If I build up the numbers sufficiently, a few of my subscribers might become customers some way down the line (though I’m not actively trying to sell my writing services through my list).
What about the other networks?
You’ll see that I’m not tracking anything to do with Facebook, Instagram or any other platforms. Why?
Because I don’t use them for marketing.
I have a Facebook business page but don’t ever receive any client interest via Facebook. So tracking likes there isn’t particularly relevant to me.
But that could be completely different for you. What’s important here is that you track the metrics that matter in your business.
My real metrics
Here are some of my own real figures, showing Twitter followers, LinkedIn followers and Espresso ☕️ email subscribers.
9 Spokes – a free dashboard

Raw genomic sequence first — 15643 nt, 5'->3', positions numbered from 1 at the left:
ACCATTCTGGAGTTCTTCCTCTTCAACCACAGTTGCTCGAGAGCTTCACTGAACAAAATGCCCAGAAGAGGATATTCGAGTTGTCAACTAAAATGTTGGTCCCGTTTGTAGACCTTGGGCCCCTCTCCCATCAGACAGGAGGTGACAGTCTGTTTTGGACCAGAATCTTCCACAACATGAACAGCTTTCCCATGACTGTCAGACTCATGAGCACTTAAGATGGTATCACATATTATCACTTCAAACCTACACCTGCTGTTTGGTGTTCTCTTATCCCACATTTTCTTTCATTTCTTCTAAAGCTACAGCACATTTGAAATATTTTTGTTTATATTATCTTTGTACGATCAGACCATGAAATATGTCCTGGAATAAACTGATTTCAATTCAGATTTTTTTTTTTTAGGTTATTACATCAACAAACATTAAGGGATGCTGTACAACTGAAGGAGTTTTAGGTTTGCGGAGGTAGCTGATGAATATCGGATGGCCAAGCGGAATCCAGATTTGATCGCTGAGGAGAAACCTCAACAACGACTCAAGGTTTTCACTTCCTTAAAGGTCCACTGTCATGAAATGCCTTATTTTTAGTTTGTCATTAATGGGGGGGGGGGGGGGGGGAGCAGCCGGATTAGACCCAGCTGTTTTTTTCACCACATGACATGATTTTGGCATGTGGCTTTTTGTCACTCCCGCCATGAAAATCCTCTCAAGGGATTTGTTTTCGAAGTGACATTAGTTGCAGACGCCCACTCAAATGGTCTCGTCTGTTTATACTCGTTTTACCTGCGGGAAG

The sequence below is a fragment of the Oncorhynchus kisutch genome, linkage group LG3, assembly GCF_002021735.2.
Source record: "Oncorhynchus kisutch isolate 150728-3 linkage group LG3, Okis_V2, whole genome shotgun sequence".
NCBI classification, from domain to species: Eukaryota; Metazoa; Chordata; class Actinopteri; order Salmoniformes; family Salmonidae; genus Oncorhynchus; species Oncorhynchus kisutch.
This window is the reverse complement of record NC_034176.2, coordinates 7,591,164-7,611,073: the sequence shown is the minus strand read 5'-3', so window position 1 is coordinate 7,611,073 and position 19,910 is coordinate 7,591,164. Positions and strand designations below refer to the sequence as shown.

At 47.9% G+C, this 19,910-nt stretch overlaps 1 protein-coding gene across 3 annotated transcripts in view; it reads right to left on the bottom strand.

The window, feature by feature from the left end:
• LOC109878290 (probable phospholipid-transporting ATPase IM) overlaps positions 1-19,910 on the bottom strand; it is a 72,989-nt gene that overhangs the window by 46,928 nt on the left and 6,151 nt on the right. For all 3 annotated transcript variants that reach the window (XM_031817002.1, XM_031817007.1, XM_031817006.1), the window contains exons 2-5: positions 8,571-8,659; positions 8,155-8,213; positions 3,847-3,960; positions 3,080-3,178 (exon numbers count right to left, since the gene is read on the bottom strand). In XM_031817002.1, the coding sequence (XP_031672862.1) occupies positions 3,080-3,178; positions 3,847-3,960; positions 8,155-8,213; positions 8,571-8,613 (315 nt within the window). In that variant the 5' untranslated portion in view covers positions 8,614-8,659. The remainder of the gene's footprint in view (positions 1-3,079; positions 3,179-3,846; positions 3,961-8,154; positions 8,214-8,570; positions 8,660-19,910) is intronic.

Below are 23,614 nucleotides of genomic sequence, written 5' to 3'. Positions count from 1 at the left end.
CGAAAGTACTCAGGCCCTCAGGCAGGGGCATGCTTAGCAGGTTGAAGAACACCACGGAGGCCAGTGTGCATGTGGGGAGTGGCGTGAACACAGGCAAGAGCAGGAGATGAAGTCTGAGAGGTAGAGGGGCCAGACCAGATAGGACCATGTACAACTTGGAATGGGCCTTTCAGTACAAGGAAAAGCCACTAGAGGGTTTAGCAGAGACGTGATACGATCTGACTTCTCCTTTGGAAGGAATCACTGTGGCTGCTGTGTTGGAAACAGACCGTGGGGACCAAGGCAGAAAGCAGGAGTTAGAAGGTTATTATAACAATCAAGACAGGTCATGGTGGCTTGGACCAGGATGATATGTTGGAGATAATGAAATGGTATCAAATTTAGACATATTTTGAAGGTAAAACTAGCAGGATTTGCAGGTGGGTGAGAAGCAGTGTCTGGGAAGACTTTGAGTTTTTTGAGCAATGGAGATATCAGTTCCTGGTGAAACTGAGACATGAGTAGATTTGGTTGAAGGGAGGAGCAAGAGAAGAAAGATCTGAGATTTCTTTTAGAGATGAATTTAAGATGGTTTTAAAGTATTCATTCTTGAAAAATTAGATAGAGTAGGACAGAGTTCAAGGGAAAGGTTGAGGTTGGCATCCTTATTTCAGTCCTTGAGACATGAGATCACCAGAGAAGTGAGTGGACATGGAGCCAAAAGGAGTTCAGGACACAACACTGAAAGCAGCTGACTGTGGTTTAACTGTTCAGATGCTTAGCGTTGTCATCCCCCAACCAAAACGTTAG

9 Spokes is a free dashboard tool that gives you an at-a-glance view of this sort of data. Here’s what my 9 Spokes dashboard looks like:
Another way to track positive mentions
Keynote speaker Brian Fanzo uses an approach he calls screenshot awesomeness.
Brian and his team capture images of all the positive interactions he has with his followers and clients. This helps him build a huge bank of evidence of the power of social media.
Check out this episode of the FOMO Fanz podcast to hear Brian in full flow about this:
Let’s wrap up
Are you tracking the positive signals that tell you your business is on the right track? What things are you measuring? Let me know by leaving a comment below.